Civil charges can put pressure on a firm and industry, and in themselves can be destructive. Regardless of the SEC's subjective motivation, objectively the Democrats' use of the charges as an excuse to push through legislation seems to fit a pattern of bullying private industry.
Now the bullying is being raised to a whole new level, as Democrats in Congress are calling for a criminal investigation of Goldman Sachs:
As destructive as civil charges can be, the bringing of criminal charges will put a company out of business quickly, as happened with the accounting firm Arthur Andersen which had the criminal charges thrown out by the U.S. Supreme Court, but only after the company was out of business.
A growing number of House Democrats are asking the Department of Justice to open a criminal investigation into Goldman Sachs.
Rep. Marcy Kaptur (D-Ohio) made the request Tuesday in a letter to Attorney General Eric Holder. Since then, almost 20 of her colleagues have signed on.
The Securities and Exchange Commission (SEC) has filed a fraud action against Goldman for allegedly promoting a package of investments that was designed to fail.
But the SEC can only pursue civil actions. Kaptur wants the Justice Department (DOJ) to consider criminal charges as well.
As a regulated entity which relies upon licensure by various state and quasi-federal agencies, Goldman Sachs and other securities firms are particularly vulnerable.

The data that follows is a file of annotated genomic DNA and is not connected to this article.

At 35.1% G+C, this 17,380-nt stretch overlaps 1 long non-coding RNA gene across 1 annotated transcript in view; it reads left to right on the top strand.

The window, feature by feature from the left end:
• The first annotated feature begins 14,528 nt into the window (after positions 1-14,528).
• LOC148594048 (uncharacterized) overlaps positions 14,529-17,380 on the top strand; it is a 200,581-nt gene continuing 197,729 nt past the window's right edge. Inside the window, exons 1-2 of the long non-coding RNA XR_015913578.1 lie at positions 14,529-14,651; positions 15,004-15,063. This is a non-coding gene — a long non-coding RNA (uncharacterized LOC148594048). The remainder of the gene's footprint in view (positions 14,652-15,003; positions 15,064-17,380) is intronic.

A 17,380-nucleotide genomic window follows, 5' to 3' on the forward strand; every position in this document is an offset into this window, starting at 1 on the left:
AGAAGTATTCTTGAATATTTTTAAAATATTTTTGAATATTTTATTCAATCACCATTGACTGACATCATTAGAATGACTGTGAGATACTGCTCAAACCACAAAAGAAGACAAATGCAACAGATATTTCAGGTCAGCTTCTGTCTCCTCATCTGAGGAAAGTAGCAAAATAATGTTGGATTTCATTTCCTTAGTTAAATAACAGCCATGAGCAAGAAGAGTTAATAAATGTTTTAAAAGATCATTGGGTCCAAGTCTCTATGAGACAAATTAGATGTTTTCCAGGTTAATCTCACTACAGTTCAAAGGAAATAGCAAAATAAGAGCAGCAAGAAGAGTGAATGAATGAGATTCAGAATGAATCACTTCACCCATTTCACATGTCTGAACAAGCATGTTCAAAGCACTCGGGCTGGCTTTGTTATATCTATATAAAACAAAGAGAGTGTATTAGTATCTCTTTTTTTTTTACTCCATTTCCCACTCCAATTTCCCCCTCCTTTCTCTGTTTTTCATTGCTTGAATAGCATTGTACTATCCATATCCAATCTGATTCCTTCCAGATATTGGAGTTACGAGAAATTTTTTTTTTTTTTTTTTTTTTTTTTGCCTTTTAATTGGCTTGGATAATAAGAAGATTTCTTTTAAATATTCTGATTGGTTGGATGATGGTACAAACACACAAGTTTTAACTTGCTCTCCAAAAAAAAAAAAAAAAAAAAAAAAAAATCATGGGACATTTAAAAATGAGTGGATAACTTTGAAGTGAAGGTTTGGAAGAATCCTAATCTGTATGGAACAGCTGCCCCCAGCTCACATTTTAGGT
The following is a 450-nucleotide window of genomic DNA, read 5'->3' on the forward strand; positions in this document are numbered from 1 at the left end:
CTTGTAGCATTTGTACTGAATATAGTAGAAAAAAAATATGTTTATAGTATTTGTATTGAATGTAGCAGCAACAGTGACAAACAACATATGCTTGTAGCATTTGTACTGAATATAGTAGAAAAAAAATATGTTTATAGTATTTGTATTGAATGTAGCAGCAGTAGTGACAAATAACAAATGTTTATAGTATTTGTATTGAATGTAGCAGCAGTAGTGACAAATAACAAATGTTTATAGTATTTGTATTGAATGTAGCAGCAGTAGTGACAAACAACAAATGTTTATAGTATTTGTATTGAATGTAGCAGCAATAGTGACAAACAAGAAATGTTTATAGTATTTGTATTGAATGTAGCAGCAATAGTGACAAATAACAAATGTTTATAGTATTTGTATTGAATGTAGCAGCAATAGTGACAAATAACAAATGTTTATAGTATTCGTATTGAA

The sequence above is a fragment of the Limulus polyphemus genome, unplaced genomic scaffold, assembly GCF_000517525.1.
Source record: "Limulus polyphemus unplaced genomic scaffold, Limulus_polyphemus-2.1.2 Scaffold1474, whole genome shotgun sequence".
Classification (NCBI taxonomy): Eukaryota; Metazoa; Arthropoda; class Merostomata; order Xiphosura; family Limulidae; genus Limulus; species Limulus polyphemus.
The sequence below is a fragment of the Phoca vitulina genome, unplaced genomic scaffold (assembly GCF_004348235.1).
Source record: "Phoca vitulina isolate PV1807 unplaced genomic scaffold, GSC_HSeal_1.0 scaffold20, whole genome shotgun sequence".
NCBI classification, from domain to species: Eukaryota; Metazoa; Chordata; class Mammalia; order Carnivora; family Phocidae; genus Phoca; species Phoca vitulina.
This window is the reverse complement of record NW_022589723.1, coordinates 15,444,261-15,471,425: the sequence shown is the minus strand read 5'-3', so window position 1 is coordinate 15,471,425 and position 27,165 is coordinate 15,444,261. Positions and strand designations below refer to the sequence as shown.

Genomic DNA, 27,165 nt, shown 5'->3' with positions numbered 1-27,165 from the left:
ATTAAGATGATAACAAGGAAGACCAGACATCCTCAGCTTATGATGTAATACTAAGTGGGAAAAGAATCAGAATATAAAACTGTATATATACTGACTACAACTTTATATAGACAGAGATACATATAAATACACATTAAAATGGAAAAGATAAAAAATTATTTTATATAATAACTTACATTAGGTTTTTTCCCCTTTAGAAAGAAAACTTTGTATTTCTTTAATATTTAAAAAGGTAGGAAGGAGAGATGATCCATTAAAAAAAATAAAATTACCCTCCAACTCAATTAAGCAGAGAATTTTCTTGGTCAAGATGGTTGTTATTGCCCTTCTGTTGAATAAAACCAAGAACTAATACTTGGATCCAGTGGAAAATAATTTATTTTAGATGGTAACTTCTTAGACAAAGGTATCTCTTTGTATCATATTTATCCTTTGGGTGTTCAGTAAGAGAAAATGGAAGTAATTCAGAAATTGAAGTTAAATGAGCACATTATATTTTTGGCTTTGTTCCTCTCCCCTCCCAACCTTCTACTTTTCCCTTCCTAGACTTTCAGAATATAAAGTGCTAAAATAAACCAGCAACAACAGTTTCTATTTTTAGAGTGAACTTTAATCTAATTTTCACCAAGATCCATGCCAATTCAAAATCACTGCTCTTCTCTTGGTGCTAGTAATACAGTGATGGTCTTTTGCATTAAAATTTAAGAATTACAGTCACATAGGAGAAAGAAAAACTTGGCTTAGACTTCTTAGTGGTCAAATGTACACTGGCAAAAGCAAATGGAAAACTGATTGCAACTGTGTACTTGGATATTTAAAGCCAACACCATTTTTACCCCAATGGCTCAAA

The threat of criminal prosecution in this political theater should send a chill down the spines of executives at Goldman Sachs.
I'm not sure what Goldman Sachs did to earn the wrath of the Democrats, who were happy to take Goldman Sachs' campaign contributions for years.
Perhaps the fact that Goldman Sachs has mounted a vigorous public relations campaign to dispute the charges has angered the Democrats in Congress, who are used to industry executives groveling at their feet.
Perhaps it's just bad timing for Goldman Sachs.
Goldman Sachs may just be in the wrong place at the wrong time from the perspective of Democrats who are in a rush to pass legislation before the November elections.
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